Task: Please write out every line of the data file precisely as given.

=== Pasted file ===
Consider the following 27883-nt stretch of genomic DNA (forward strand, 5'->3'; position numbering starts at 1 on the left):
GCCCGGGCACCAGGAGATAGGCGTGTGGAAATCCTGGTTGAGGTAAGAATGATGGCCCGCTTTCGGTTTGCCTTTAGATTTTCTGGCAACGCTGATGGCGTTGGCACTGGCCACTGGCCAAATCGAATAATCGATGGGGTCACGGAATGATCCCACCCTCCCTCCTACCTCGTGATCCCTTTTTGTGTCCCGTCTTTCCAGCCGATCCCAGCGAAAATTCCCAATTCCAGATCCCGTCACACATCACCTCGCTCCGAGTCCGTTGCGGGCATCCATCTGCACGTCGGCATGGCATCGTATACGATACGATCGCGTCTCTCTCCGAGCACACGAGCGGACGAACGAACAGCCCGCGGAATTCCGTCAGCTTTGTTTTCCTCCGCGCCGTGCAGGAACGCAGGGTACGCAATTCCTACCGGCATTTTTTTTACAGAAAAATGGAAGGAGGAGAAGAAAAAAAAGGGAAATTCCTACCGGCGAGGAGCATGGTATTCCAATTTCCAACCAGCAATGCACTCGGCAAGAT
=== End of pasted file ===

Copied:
Consider the following 27883-nt stretch of genomic DNA (forward strand, 5'->3'; position numbering starts at 1 on the left):
GCCCGGGCACCAGGAGATAGGCGTGTGGAAATCCTGGTTGAGGTAAGAATGATGGCCCGCTTTCGGTTTGCCTTTAGATTTTCTGGCAACGCTGATGGCGTTGGCACTGGCCACTGGCCAAATCGAATAATCGATGGGGTCACGGAATGATCCCACCCTCCCTCCTACCTCGTGATCCCTTTTTGTGTCCCGTCTTTCCAGCCGATCCCAGCGAAAATTCCCAATTCCAGATCCCGTCACACATCACCTCGCTCCGAGTCCGTTGCGGGCATCCATCTGCACGTCGGCATGGCATCGTATACGATACGATCGCGTCTCTCTCCGAGCACACGAGCGGACGAACGAACAGCCCGCGGAATTCCGTCAGCTTTGTTTTCCTCCGCGCCGTGCAGGAACGCAGGGTACGCAATTCCTACCGGCATTTTTTTTACAGAAAAATGGAAGGAGGAGAAGAAAAAAAAGGGAAATTCCTACCGGCGAGGAGCATGGTATTCCAATTTCCAACCAGCAATGCACTCGGCAAGAT